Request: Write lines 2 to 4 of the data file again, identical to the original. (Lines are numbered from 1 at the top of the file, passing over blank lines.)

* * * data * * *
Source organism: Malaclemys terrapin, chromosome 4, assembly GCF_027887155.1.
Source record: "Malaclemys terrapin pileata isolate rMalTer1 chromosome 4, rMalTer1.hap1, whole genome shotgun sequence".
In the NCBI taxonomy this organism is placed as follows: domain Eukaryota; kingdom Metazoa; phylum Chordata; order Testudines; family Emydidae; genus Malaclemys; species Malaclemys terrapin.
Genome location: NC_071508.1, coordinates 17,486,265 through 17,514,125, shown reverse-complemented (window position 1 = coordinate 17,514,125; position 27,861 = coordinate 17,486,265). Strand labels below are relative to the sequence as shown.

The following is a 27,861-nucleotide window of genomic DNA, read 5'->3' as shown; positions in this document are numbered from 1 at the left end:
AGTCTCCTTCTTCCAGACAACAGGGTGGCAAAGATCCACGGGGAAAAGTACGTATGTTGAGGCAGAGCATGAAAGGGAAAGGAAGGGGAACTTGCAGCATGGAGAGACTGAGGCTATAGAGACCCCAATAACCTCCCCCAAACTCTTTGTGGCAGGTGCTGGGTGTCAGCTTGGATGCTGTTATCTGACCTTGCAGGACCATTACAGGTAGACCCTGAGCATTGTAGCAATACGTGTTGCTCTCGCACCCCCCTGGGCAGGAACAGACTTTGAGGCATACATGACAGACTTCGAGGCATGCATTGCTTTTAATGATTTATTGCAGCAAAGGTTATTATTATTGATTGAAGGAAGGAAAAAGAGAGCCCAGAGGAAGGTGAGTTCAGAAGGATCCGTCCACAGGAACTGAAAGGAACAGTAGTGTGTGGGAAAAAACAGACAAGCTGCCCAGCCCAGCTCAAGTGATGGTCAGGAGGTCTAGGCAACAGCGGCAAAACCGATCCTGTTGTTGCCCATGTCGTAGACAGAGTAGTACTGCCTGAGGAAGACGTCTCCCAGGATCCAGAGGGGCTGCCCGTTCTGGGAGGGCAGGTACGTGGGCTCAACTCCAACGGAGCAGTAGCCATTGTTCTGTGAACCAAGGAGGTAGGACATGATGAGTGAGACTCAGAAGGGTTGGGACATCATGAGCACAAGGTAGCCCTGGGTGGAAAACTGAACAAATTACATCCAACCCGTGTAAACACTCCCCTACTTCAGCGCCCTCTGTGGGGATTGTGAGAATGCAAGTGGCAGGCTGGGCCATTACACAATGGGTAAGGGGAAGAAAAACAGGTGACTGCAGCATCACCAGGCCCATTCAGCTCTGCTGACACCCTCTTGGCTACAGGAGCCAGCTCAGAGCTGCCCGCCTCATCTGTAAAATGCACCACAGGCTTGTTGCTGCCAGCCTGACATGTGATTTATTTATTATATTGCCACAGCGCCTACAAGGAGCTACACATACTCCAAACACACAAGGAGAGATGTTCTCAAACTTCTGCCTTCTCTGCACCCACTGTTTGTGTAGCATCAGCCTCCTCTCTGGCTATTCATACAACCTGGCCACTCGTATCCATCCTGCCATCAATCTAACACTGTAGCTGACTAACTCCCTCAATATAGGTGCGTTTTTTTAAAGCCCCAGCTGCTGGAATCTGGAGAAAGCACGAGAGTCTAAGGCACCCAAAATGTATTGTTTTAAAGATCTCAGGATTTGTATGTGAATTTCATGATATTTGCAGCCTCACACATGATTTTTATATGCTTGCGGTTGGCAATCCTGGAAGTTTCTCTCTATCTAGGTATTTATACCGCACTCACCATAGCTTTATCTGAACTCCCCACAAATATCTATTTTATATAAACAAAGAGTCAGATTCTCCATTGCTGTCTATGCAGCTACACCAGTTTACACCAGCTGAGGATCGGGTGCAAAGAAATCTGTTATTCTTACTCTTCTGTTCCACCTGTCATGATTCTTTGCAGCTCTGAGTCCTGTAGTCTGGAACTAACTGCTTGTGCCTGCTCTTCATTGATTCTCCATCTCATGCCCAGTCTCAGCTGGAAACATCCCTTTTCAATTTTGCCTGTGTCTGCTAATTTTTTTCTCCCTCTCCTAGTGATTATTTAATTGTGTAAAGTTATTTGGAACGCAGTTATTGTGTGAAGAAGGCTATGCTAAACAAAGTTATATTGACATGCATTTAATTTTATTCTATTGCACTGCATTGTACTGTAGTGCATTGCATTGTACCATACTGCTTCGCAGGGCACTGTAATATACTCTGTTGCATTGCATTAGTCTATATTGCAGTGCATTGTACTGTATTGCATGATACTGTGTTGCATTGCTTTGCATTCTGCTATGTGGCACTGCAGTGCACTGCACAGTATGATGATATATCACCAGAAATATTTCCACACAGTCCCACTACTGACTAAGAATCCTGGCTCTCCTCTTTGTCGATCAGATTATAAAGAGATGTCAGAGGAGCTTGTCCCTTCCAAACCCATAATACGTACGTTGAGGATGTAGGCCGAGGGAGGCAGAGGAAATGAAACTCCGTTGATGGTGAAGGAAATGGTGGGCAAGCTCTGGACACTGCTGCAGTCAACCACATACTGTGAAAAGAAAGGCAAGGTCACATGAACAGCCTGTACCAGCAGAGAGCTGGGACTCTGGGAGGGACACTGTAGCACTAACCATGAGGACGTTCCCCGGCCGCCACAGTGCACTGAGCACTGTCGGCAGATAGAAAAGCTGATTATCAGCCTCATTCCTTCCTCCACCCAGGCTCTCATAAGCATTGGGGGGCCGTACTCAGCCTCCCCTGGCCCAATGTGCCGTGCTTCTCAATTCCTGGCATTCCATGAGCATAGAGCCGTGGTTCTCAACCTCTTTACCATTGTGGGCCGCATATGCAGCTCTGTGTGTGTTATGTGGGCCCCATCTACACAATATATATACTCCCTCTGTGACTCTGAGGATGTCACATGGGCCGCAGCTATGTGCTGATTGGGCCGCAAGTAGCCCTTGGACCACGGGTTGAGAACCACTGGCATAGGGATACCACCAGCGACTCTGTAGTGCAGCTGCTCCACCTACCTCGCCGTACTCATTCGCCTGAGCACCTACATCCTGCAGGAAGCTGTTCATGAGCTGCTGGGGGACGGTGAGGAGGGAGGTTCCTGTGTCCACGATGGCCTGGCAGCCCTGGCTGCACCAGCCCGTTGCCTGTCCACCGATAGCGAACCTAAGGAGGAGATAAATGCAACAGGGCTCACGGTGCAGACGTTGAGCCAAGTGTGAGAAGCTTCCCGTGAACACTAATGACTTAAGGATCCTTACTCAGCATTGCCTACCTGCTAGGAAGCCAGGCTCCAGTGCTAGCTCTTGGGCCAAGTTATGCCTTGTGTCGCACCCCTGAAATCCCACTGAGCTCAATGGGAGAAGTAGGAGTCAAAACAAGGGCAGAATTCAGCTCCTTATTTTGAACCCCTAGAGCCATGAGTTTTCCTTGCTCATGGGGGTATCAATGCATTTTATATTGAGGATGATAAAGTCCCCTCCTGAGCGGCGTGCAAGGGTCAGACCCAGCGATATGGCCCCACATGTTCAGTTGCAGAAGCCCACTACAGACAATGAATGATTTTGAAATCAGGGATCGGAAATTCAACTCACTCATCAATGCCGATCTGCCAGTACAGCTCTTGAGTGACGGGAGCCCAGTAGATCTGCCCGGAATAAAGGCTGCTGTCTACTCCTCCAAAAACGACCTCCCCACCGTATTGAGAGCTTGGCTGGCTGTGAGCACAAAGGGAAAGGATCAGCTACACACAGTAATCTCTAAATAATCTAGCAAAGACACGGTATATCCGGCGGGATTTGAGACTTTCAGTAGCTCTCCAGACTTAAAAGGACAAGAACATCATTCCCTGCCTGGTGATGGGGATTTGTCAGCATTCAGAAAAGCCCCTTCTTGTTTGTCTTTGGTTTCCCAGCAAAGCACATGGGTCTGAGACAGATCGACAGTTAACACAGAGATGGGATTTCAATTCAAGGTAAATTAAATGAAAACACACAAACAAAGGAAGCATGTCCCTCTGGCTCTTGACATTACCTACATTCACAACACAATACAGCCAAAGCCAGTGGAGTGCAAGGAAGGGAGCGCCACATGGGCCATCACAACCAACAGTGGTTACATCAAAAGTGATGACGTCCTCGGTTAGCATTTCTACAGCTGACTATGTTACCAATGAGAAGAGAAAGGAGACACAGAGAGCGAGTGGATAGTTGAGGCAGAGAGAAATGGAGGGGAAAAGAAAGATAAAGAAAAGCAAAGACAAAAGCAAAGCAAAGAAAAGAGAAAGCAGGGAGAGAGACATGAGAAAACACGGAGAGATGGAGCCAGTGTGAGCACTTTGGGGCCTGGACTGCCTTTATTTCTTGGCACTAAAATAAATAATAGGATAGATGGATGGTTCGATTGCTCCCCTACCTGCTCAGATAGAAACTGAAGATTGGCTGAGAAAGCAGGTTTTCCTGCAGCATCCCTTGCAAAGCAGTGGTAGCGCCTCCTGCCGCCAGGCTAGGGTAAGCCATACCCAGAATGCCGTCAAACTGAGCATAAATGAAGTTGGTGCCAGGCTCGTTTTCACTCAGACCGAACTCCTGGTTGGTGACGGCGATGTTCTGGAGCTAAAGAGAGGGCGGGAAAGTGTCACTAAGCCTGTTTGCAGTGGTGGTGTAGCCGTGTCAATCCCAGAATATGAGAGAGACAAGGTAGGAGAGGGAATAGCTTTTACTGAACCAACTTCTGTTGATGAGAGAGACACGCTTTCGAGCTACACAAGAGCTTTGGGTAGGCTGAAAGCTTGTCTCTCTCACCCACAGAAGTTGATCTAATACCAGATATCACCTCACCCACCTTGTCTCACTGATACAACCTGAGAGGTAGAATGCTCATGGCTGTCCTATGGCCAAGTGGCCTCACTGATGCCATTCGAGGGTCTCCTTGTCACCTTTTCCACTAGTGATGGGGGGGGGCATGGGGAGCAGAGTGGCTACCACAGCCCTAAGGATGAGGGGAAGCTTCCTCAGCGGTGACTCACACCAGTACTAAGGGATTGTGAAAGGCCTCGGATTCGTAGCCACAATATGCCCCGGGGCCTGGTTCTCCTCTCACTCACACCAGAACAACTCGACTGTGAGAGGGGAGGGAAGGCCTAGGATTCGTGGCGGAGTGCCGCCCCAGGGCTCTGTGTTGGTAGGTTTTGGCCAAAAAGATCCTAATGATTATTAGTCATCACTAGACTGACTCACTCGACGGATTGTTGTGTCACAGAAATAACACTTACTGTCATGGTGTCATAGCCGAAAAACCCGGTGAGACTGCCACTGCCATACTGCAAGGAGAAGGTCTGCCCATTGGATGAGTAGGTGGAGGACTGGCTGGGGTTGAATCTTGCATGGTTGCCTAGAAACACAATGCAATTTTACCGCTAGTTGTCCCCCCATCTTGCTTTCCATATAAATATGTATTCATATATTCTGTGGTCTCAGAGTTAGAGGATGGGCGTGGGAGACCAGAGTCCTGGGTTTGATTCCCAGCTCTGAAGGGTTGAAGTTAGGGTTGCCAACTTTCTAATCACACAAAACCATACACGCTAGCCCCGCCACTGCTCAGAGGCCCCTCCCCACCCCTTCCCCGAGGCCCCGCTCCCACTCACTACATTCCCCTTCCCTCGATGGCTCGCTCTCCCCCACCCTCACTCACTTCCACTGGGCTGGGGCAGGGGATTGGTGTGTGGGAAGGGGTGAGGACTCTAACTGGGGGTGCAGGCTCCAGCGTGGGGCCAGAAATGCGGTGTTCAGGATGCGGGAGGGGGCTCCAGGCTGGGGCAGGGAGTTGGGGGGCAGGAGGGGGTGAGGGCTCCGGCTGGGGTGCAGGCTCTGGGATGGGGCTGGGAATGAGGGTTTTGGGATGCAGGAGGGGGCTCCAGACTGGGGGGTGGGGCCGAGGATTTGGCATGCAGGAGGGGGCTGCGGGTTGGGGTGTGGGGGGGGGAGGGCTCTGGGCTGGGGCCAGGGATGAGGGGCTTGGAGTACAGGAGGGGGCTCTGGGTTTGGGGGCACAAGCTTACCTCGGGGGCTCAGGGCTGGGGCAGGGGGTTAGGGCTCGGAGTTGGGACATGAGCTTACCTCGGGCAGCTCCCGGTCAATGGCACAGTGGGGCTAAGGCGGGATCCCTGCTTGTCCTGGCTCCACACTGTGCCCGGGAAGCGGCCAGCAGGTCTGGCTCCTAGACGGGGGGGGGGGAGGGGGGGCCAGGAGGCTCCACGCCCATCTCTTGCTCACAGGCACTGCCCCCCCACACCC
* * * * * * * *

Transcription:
Source record: "Malaclemys terrapin pileata isolate rMalTer1 chromosome 4, rMalTer1.hap1, whole genome shotgun sequence".
In the NCBI taxonomy this organism is placed as follows: domain Eukaryota; kingdom Metazoa; phylum Chordata; order Testudines; family Emydidae; genus Malaclemys; species Malaclemys terrapin.
Genome location: NC_071508.1, coordinates 17,486,265 through 17,514,125, shown reverse-complemented (window position 1 = coordinate 17,514,125; position 27,861 = coordinate 17,486,265). Strand labels below are relative to the sequence as shown.